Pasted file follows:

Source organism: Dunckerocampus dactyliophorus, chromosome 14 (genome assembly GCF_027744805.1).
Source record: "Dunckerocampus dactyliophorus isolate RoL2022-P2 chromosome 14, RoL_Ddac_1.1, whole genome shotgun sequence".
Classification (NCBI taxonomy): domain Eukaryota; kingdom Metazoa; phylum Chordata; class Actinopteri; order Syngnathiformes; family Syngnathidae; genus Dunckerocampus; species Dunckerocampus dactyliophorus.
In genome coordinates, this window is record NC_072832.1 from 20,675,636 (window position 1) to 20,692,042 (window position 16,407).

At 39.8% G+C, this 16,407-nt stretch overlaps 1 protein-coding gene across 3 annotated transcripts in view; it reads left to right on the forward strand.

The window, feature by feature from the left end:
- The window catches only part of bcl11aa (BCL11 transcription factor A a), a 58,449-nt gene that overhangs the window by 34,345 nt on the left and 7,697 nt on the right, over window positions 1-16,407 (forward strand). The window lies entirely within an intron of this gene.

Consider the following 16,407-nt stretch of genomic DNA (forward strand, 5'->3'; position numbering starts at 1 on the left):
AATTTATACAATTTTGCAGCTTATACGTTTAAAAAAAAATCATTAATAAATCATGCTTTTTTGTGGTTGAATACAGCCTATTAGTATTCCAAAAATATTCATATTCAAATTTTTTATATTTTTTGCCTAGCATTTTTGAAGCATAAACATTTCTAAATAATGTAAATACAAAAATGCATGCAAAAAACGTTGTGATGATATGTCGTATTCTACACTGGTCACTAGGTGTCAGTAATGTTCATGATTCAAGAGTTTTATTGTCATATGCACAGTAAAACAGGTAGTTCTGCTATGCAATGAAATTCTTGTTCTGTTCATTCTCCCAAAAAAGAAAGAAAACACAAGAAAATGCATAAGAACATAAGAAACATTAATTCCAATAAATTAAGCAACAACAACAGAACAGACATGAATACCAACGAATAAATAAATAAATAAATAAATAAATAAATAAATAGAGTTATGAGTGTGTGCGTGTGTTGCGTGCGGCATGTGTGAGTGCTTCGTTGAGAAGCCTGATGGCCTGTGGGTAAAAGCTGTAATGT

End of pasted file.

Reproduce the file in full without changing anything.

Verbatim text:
Source organism: Dunckerocampus dactyliophorus, chromosome 14 (genome assembly GCF_027744805.1).
Source record: "Dunckerocampus dactyliophorus isolate RoL2022-P2 chromosome 14, RoL_Ddac_1.1, whole genome shotgun sequence".
Classification (NCBI taxonomy): domain Eukaryota; kingdom Metazoa; phylum Chordata; class Actinopteri; order Syngnathiformes; family Syngnathidae; genus Dunckerocampus; species Dunckerocampus dactyliophorus.
In genome coordinates, this window is record NC_072832.1 from 20,675,636 (window position 1) to 20,692,042 (window position 16,407).

At 39.8% G+C, this 16,407-nt stretch overlaps 1 protein-coding gene across 3 annotated transcripts in view; it reads left to right on the forward strand.

The window, feature by feature from the left end:
- The window catches only part of bcl11aa (BCL11 transcription factor A a), a 58,449-nt gene that overhangs the window by 34,345 nt on the left and 7,697 nt on the right, over window positions 1-16,407 (forward strand). The window lies entirely within an intron of this gene.

Consider the following 16,407-nt stretch of genomic DNA (forward strand, 5'->3'; position numbering starts at 1 on the left):
AATTTATACAATTTTGCAGCTTATACGTTTAAAAAAAAATCATTAATAAATCATGCTTTTTTGTGGTTGAATACAGCCTATTAGTATTCCAAAAATATTCATATTCAAATTTTTTATATTTTTTGCCTAGCATTTTTGAAGCATAAACATTTCTAAATAATGTAAATACAAAAATGCATGCAAAAAACGTTGTGATGATATGTCGTATTCTACACTGGTCACTAGGTGTCAGTAATGTTCATGATTCAAGAGTTTTATTGTCATATGCACAGTAAAACAGGTAGTTCTGCTATGCAATGAAATTCTTGTTCTGTTCATTCTCCCAAAAAAGAAAGAAAACACAAGAAAATGCATAAGAACATAAGAAACATTAATTCCAATAAATTAAGCAACAACAACAGAACAGACATGAATACCAACGAATAAATAAATAAATAAATAAATAAATAAATAAATAGAGTTATGAGTGTGTGCGTGTGTTGCGTGCGGCATGTGTGAGTGCTTCGTTGAGAAGCCTGATGGCCTGTGGGTAAAAGCTGTAATGT